Structure, biological functions and applications of the AB5 toxins

Trends Biochem Sci. 2010 Jul;35(7):411-8. doi: 10.1016/j.tibs.2010.02.003. Epub 2010 Mar 2.


AB(5) toxins are important virulence factors for several major bacterial pathogens, including Bordetella pertussis, Vibrio cholerae, Shigella dysenteriae and at least two distinct pathotypes of Escherichia coli. The AB(5) toxins are so named because they comprise a catalytic A-subunit, which is responsible for disruption of essential host functions, and a pentameric B-subunit that binds to specific glycan receptors on the target cell surface. The molecular mechanisms by which the AB(5) toxins cause disease have been largely unravelled, including recent insights into a novel AB(5) toxin family, subtilase cytotoxin (SubAB). Furthermore, AB(5) toxins have become a valuable tool for studying fundamental cellular functions, and are now being investigated for potential applications in the clinical treatment of human diseases.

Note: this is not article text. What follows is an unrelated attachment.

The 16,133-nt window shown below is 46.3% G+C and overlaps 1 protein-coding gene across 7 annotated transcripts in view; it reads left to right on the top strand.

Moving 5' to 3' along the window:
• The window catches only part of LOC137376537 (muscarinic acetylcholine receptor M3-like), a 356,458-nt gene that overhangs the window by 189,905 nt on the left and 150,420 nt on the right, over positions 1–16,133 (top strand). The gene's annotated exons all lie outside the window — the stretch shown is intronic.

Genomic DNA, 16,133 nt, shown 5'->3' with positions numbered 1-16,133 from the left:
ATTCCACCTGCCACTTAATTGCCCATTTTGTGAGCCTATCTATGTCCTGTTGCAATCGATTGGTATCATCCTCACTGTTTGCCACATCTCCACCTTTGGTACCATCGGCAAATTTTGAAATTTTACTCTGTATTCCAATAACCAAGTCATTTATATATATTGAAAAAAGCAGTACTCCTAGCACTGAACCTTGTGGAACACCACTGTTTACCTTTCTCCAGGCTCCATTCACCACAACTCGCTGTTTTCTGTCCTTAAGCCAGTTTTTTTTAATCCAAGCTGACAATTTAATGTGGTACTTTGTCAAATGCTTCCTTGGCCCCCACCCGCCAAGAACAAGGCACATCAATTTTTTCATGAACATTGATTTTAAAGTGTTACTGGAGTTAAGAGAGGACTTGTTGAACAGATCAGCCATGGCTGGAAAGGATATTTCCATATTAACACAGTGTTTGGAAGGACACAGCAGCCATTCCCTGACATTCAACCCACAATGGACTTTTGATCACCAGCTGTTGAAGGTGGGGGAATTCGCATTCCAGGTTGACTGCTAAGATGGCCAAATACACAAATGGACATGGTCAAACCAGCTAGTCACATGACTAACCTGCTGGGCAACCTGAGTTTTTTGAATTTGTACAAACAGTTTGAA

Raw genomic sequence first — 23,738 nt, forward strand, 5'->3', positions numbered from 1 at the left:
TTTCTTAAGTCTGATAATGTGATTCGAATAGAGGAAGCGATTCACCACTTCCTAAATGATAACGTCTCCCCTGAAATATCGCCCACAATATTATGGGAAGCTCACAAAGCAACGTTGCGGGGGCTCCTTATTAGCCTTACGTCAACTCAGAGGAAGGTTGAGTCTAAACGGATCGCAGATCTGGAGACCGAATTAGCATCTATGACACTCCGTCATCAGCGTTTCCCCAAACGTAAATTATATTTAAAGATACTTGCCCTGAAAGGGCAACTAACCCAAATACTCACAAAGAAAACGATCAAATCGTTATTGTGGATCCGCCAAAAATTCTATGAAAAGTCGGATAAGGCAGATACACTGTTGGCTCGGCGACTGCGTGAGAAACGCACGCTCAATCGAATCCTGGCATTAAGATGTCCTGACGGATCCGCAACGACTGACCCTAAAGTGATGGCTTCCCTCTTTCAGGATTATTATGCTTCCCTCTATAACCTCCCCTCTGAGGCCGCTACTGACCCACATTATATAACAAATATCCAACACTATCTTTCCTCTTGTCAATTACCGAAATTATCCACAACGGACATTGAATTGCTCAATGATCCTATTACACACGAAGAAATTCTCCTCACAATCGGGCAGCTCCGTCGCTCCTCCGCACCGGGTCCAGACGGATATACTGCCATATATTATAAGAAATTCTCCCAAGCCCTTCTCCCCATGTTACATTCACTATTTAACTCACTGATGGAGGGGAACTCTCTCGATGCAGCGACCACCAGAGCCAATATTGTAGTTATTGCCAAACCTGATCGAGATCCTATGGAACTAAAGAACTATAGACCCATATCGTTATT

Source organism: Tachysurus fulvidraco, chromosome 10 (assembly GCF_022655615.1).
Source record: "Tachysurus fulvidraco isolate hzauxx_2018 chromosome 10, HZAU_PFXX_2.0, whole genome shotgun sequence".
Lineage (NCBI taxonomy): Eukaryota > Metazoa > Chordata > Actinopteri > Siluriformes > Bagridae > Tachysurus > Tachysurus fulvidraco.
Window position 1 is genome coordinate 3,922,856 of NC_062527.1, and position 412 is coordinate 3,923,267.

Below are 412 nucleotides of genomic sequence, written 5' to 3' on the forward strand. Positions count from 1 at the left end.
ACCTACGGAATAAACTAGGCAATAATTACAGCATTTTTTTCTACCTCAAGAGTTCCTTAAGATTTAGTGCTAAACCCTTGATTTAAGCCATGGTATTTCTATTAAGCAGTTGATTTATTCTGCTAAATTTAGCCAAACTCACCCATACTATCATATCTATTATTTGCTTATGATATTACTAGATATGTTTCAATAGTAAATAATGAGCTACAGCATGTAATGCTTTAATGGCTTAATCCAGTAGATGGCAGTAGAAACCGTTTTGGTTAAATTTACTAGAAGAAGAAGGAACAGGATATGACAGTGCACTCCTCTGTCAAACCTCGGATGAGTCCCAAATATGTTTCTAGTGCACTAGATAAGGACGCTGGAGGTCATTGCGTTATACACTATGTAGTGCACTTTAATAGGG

Publication types

  • Research Support, N.I.H., Extramural
  • Research Support, Non-U.S. Gov't
  • Review

MeSH terms

  • Bacterial Toxins / chemistry*
  • Bacterial Toxins / metabolism*
  • Bacterial Toxins / therapeutic use
  • Humans
  • Molecular Structure
  • Polysaccharides / chemistry
  • Polysaccharides / metabolism


  • Bacterial Toxins
  • Polysaccharides